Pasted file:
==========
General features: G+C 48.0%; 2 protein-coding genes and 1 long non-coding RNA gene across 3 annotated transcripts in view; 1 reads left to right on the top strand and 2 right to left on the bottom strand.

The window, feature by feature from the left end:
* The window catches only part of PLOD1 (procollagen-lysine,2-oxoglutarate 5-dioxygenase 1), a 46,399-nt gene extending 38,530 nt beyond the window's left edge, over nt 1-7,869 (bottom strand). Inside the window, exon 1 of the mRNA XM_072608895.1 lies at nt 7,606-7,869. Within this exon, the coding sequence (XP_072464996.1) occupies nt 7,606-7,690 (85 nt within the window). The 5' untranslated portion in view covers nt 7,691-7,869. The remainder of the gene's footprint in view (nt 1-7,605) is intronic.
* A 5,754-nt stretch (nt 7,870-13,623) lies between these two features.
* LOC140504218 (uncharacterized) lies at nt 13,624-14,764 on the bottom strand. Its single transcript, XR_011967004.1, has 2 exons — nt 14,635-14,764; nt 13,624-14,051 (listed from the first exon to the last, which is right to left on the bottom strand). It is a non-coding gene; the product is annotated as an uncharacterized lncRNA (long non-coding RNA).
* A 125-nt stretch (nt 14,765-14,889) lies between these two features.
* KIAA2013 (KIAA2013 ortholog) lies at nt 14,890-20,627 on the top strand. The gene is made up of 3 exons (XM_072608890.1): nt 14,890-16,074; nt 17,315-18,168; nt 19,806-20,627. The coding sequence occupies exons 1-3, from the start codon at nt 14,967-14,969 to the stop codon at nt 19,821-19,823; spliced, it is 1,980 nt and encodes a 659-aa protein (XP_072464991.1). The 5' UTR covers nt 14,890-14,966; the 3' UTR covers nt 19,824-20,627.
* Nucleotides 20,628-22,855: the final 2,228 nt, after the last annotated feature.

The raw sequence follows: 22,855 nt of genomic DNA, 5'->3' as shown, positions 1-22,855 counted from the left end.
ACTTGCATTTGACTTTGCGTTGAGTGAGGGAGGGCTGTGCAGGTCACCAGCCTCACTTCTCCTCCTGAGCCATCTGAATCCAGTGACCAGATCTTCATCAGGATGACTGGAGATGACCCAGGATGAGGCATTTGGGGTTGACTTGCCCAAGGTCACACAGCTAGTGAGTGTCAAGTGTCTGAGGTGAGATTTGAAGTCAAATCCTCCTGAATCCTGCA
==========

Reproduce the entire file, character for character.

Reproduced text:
General features: G+C 48.0%; 2 protein-coding genes and 1 long non-coding RNA gene across 3 annotated transcripts in view; 1 reads left to right on the top strand and 2 right to left on the bottom strand.

The window, feature by feature from the left end:
* The window catches only part of PLOD1 (procollagen-lysine,2-oxoglutarate 5-dioxygenase 1), a 46,399-nt gene extending 38,530 nt beyond the window's left edge, over nt 1-7,869 (bottom strand). Inside the window, exon 1 of the mRNA XM_072608895.1 lies at nt 7,606-7,869. Within this exon, the coding sequence (XP_072464996.1) occupies nt 7,606-7,690 (85 nt within the window). The 5' untranslated portion in view covers nt 7,691-7,869. The remainder of the gene's footprint in view (nt 1-7,605) is intronic.
* A 5,754-nt stretch (nt 7,870-13,623) lies between these two features.
* LOC140504218 (uncharacterized) lies at nt 13,624-14,764 on the bottom strand. Its single transcript, XR_011967004.1, has 2 exons — nt 14,635-14,764; nt 13,624-14,051 (listed from the first exon to the last, which is right to left on the bottom strand). It is a non-coding gene; the product is annotated as an uncharacterized lncRNA (long non-coding RNA).
* A 125-nt stretch (nt 14,765-14,889) lies between these two features.
* KIAA2013 (KIAA2013 ortholog) lies at nt 14,890-20,627 on the top strand. The gene is made up of 3 exons (XM_072608890.1): nt 14,890-16,074; nt 17,315-18,168; nt 19,806-20,627. The coding sequence occupies exons 1-3, from the start codon at nt 14,967-14,969 to the stop codon at nt 19,821-19,823; spliced, it is 1,980 nt and encodes a 659-aa protein (XP_072464991.1). The 5' UTR covers nt 14,890-14,966; the 3' UTR covers nt 19,824-20,627.
* Nucleotides 20,628-22,855: the final 2,228 nt, after the last annotated feature.

The raw sequence follows: 22,855 nt of genomic DNA, 5'->3' as shown, positions 1-22,855 counted from the left end.
ACTTGCATTTGACTTTGCGTTGAGTGAGGGAGGGCTGTGCAGGTCACCAGCCTCACTTCTCCTCCTGAGCCATCTGAATCCAGTGACCAGATCTTCATCAGGATGACTGGAGATGACCCAGGATGAGGCATTTGGGGTTGACTTGCCCAAGGTCACACAGCTAGTGAGTGTCAAGTGTCTGAGGTGAGATTTGAAGTCAAATCCTCCTGAATCCTGCA